It’s been more than a decade since ah kong passed away. Thinking about his suffering still brings tears to my eyes because on the outside I could see him physically struggle but I can’t even imagine the storm that raged inside his mind. I share the story about my ah kong because last week, I stood on the steps of the California State Capitol and watched as a group of Republican lawmakers paraded a small cohort of Chinese folks to use lies, fear and ignorance to try and wipe away the identity, grit and perseverance of my grandfather. By lying about AB1726, these misguided protesters tried to undermine a bill that recognizes the diversity in the community and acknowledges that each journey in becoming an American is uniquely different and poses different challenges. Using slogans like “We are all Americans” this rally ignored centuries of discrimination in which immigrants and Americans of color were ignored and never counted. They casually do not recall that some Asian subgroups suffer astronomically higher rates of PTSD, diabetes, cancer and are more likely to cope with undiagnosed dementia. They don't seem to realize that clinical studies about how chronic diseases like diabetes and dementia affect Asian American communities are almost non-existent. These lawmakers callously ignore the thousands of community members, like my grandpa, who suffer in silence because our health delivery system is so poorly equipped to meet the needs of California’s growing diversity. They selfishly call for everyone to be treated the same but forget that the playing field has never been level for communities who have had to overcome much more to get to where they are today. Those same lawmakers who were so adamant about standing for the cause of justice and equality were the same who voted to eliminate funding for basic services like In-Home Supportive Services, voted against improving language access and voted against health coverage for undocumented children. Those same lawmakers who cry foul about racial injustice also voted against provisions that would create safeguards to prevent unlawful search and seizures.
Watching helplessly as ah kong suffered in his last years broke my heart. To see others try to scrub his suffering as if all things are equal is disgraceful and dishonest. For diabetes and PTSD--race, ethnicity and socioeconomic status are strong risk indicators for both. In comparison, Dementia doesn’t care what race you are but how we treat human beings in a comforting, respectful and dignified way requires us to understand who they are and where they come from.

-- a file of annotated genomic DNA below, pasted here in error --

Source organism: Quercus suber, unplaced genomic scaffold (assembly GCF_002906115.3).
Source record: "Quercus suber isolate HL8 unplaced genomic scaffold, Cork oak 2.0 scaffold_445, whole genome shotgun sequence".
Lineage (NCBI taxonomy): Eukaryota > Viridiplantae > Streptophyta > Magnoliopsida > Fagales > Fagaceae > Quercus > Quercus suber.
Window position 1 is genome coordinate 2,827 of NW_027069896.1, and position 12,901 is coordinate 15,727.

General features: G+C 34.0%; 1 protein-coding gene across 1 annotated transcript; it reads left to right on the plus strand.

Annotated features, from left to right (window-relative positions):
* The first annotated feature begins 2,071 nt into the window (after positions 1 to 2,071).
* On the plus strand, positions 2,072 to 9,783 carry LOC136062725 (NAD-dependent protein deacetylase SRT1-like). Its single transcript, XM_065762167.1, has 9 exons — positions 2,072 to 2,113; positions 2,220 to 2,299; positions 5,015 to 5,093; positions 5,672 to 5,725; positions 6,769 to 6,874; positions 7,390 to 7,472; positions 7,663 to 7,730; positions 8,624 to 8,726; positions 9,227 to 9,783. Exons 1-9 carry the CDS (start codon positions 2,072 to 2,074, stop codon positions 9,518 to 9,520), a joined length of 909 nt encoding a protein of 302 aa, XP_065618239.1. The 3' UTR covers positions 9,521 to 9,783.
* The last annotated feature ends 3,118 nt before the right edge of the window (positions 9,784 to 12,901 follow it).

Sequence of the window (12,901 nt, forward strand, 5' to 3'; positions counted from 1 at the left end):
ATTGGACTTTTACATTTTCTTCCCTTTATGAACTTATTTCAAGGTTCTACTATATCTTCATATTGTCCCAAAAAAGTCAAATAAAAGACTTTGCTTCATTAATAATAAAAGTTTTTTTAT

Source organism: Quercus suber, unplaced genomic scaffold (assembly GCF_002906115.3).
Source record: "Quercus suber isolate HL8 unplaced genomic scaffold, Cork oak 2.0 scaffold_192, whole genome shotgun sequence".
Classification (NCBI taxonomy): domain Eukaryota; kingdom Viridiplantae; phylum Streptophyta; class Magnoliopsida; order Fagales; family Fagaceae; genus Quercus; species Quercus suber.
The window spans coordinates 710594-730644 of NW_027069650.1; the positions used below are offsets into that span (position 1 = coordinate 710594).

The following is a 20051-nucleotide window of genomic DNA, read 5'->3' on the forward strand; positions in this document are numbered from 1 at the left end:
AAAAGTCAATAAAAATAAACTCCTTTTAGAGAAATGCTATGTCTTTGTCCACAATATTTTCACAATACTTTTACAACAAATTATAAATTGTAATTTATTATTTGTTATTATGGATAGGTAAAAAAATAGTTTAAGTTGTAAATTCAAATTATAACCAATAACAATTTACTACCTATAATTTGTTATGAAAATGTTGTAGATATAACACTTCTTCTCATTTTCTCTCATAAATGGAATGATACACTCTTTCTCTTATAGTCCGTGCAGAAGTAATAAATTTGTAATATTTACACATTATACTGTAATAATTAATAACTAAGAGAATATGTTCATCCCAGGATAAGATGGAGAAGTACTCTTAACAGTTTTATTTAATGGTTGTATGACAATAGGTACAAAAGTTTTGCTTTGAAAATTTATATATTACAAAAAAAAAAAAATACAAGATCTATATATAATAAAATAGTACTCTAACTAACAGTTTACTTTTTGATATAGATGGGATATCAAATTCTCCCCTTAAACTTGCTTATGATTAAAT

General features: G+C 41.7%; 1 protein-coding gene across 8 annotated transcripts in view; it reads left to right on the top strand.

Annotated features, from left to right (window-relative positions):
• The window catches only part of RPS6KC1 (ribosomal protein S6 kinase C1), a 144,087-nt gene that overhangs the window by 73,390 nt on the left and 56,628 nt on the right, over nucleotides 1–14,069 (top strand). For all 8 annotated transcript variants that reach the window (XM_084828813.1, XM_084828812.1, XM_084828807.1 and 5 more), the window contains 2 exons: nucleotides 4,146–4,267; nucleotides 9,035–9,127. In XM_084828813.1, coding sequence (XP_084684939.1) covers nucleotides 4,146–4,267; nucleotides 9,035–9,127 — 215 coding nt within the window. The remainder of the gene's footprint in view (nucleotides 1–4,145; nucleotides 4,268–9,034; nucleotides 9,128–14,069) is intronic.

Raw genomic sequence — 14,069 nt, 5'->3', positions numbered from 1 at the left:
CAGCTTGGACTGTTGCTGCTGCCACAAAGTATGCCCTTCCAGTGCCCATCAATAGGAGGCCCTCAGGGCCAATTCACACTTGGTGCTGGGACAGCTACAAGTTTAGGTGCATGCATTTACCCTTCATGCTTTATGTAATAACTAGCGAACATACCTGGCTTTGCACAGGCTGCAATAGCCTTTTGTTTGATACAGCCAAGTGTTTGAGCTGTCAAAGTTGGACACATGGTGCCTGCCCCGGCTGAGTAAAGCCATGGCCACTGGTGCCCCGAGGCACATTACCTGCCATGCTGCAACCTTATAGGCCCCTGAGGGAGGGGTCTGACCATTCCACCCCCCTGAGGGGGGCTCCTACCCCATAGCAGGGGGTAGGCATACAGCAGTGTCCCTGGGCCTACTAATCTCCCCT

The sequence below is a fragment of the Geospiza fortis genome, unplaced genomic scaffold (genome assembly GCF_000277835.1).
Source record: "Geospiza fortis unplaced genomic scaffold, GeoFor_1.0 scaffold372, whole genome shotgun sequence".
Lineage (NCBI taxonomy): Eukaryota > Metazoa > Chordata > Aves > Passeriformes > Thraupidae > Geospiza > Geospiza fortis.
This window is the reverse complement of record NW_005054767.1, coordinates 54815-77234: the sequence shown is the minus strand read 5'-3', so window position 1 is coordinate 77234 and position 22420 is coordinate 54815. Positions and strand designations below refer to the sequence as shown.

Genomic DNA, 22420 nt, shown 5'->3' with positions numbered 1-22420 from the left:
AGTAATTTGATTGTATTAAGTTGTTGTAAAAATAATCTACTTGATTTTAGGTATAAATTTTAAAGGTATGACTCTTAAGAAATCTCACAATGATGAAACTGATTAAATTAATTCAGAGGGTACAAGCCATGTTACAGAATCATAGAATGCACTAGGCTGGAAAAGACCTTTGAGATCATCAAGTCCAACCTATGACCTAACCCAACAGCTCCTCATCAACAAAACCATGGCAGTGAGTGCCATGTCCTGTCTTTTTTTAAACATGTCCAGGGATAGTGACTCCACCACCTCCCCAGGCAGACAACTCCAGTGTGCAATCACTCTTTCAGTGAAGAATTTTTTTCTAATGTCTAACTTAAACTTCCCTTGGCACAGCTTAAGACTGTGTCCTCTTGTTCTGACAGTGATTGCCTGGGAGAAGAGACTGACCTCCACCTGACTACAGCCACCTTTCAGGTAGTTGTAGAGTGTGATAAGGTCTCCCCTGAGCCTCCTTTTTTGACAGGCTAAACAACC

This is why I was particularly outraged when Senator Bob Huff, the ring leader of Wednesday's Republican rally, draped himself in the words of Rev. Martin Luther King, Jr. and inaccurately drew connections between disaggregated data collection and Japanese Internment during WWII & the Chinese Exclusion Act. Huff affectionately refers to himself as the Senator representing the "largest API population in the state"--a fact that is only made possible because of granular Census data collection. Using this title, Huff, in committee and in multiple public speeches, outrageously compares AB 1726 with racist policies like the Chinese Exclusion Act and Japanese Interment during WWII. It's awful enough that Mr. Huff, a white Senator who never experienced Japanese Internment or had relatives who endured it, would warp and appropriate racist events in American history to further his political agenda; but when asked by the Japanese American community to refrain from making references to internment, Mr. Huff decided to double down. In his victim blaming letter, Senator Huff writes "one can only conclude from the tone and inaccurate, inflammatory rhetoric of your letter that is serves no real legislative purpose, that your goal is not to correct some policy issue that occurred in the Senate Education Committee, but rather that you desire to sow division between API groups and myself..." In this letter, he accuses JACL of being divisive despite the fact that the vast majority of Asian American and Pacific Islanders stands in agreement w/ JACL and hundreds of organizations have already signed on in support of AB 1726. Moreover, Huff never acknowledges the fact that these Japanese Americans actually lived through internment and don't need his patronizing explanations. Instead, Huff's primary justification for referencing Japanese Internment was to point out that Census data was used to track Japanese Americans following Pearl Harbor. He failed to mention that this action was only possible when Congress, responding to xenophobia and anti-immigrant sentiments (similar to those we hear from current conservative caucus members), took an unprecedented step of lifting confidentiality requirements in the Census. Those safeguards were restored in 1947 and confidentiality rules have only been strengthen since.
Ultimately, data in of itself is simply that... data. How it is used and how it is collected is entirely up to the entities that control it and most importantly, the safeguards that are put in place to ensure equal protection, privacy and confidentiality. Those safeguards exist in AB 1726. On the other hand, the absence of or the deliberate ignorance of data has more sinister intentions and consequences. Whether it is counting African Americans as only 3/5 of a person or only counting landowning whites as eligible to vote or in the instance of the Chinese Cultural Revolution, homogenizing languages and ethnicities to eliminate diversity--purposefully ignoring groups and not collecting data serves primarily discriminatory purposes.